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IAEA Data Animation: INIS Scientific Database Evolution Proves Power of Global Cooperation


The animation represents the cumulative contributions of INIS member states and organizations from 1970-2020. The top 20 cumulative contributing entities are displayed at any one time. The contributions of countries such as the Soviet Union, the German Democratic Republic, and Czechoslovakia are retained as their own for historical purposes. The contributions of successor countries, such as Russia, Ukraine, the Czech Republic and Slovakia are counted independently.

All for one and one for all: A new IAEA data animation demonstrates the power of global scientific collaboration, charting the 50-year evolution of the Agency’s International Nuclear Information System (INIS) into one of the world’s most comprehensive collections of scientific and technological literature which is now visited by around 8000 researchers every day.

The animation shows the Repository’s exponential growth over five decades, breaking down the contributions by country and international organization. The Repository possessed only around 4000 records at its inception in 1970 and now includes nearly 4.5 million records as it continues to rapidly expand in parallel with global knowledge of nuclear science and technology. These include nearly 7000 records related to polymerase chain reaction (PCR) testing, one of the most accurate methods for detecting viruses including the coronavirus which causes COVID-19. The IAEA, in partnership with the Food and Agriculture Organization of the United Nations (FAO), has trained and equipped experts from all over the world to use the real time reverse transcription-PCR method for more than 20 years.

“The development of INIS into one of the world’s leading archives of scientific research bodes well for continued progress in the peaceful uses of nuclear energy,” said Dobrica Savic, Head of the Nuclear Information Section. “By facilitating access to vital data and information, INIS provides researchers with the tools they need to continue to advance innovation, demonstrating what is possible when the global community bands together to pursue the common good.”

The INIS Repository, managed by the IAEA’s Department of Nuclear Energy, contains both bibliographic references and full-text documents covering a wide range of topics, from nuclear fuel dynamics to energy system modelling. The Repository counts 132 IAEA Member States and 11 international organizations among its contributors, up from the 23 Member States and two international organizations that started the project. It is available to the public on the INIS webpage and built to accommodate both simple searches by term and advanced searches according to parameters including language of issue.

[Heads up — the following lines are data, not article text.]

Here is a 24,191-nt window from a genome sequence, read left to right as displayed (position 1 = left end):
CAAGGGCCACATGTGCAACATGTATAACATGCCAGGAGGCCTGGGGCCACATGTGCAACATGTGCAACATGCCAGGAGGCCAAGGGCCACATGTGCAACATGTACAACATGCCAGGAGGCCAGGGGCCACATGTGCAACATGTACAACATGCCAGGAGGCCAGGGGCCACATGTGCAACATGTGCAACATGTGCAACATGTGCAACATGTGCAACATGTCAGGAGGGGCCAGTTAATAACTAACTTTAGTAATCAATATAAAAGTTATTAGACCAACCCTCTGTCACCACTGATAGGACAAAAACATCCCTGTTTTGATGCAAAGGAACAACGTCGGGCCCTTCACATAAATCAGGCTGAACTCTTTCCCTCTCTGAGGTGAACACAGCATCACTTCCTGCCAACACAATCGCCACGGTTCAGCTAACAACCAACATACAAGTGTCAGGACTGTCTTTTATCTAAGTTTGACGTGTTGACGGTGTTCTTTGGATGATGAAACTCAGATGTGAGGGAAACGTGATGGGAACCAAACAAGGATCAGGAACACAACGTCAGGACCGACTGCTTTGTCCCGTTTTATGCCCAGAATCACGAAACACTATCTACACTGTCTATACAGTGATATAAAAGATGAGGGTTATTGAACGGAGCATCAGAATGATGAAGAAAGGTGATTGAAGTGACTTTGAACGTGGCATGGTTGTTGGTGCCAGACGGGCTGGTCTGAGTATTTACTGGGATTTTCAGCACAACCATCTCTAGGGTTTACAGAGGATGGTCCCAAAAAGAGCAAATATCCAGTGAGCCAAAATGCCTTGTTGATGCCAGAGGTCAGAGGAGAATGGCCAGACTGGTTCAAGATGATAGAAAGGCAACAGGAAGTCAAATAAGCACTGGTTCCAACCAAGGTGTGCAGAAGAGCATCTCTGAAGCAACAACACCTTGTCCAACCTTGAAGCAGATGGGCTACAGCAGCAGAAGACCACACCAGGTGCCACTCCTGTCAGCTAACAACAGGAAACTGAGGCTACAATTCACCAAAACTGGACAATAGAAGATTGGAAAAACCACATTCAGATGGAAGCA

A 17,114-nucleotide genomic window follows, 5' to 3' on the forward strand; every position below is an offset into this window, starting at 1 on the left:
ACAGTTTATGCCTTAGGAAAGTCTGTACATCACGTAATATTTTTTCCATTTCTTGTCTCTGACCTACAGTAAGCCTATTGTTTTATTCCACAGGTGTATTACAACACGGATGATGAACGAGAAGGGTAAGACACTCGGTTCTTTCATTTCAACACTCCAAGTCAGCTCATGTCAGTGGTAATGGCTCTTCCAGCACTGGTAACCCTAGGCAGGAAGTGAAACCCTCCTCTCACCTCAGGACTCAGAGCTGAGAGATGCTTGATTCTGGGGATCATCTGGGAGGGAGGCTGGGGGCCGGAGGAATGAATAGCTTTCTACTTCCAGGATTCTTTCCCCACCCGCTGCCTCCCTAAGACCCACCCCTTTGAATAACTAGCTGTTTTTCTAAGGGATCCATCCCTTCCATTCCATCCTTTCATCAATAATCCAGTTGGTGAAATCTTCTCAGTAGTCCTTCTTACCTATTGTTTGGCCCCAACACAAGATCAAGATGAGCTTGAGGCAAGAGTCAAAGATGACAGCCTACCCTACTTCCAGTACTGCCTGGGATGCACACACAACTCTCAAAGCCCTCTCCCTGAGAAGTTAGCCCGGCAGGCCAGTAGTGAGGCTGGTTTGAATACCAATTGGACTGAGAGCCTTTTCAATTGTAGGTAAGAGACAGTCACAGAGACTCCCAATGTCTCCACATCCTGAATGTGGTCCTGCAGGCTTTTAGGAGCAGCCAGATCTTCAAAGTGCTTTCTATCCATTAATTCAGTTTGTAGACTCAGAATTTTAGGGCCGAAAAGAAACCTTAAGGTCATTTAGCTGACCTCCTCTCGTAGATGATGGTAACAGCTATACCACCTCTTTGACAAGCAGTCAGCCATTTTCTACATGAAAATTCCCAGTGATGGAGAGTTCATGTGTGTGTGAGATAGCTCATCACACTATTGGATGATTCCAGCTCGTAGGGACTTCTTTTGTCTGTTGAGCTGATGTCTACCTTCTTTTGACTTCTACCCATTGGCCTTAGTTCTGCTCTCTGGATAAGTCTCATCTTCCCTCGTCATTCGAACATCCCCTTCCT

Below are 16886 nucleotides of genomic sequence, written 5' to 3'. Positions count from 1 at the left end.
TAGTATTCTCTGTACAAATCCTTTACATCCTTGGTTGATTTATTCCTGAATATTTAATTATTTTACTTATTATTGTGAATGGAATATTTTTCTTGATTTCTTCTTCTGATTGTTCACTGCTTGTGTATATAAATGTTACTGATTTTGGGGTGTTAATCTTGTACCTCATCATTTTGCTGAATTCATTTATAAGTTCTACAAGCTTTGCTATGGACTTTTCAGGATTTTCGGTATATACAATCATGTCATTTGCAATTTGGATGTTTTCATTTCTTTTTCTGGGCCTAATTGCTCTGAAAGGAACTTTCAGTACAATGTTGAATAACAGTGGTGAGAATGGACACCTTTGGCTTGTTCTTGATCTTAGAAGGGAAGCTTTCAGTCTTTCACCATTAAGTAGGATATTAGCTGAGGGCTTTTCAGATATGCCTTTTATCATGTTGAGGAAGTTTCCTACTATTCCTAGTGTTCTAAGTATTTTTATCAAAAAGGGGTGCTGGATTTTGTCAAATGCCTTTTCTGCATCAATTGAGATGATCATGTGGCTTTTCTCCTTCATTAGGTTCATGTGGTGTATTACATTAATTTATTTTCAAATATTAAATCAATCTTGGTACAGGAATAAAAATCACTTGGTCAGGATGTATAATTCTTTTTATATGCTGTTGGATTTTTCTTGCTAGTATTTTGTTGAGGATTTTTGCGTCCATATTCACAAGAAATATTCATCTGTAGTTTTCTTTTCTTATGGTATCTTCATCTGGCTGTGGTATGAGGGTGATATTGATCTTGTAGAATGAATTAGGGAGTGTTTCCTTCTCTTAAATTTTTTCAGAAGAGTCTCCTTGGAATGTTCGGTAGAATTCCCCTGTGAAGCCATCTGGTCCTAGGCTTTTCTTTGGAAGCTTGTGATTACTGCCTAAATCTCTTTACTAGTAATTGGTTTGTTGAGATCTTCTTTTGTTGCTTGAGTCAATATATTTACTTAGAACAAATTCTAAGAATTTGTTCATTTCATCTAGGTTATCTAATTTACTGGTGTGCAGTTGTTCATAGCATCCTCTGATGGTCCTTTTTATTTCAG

INIS fulfils the IAEA’s mandate to “foster the exchange of scientific and technical information on peaceful uses of atomic energy”. The first contributions to INIS included journal articles and books as well as ‘grey’ literature such as reports, speeches and policies not intended for traditional publication. While INIS records were originally only available in hard copy and on microfiche, the entire archive is now accessible online, with approximately 120 000 bibliographic records and 13 000 full-text documents being added each year. INIS records can be found at or near the top of Google results for a variety of search terms, including those related to recycling and environmental pollution.

The data animation also illustrates how the IAEA, the world’s centre for cooperation in the nuclear field, has become a leading contributor to INIS. While at first only contributing in-house reports and publications, the IAEA began adding articles and books offered by electronic publishers at the turn of the century. Currently, the IAEA is responsible for around one-quarter of the total records, even as Member States remain the driving force behind INIS, with national Liaison Officers facilitating continual updates to the database.

In 2020, 1.7 million users visited the Repository, conducting 2.5 million unique searches and viewing more than 4 million pages, Savic said. INIS also maintains a multilingual thesaurus in Arabic, Chinese, English, French, German, Japanese, Russian and Spanish which provides translations of numerous technical terms to enhance the Repository’s ease of use.

“With frequent contributions from Member States and weekly updates, INIS plays a key role in the international sharing and preservation of vital scientific and technological information—for the benefit of all,” Savic said.

INIS will be in focus next month at the 40th Consultative Meeting of INIS Liaison Officers, taking place from 10 to 12 May. This year’s iteration, to be held virtually for the first time, will include presentations from 10 countries highlighting their contributions to the authoritative database, which global researchers mine daily for information on everything from nuclear physics and radiopharmaceuticals to the effects of pollution on the environment.

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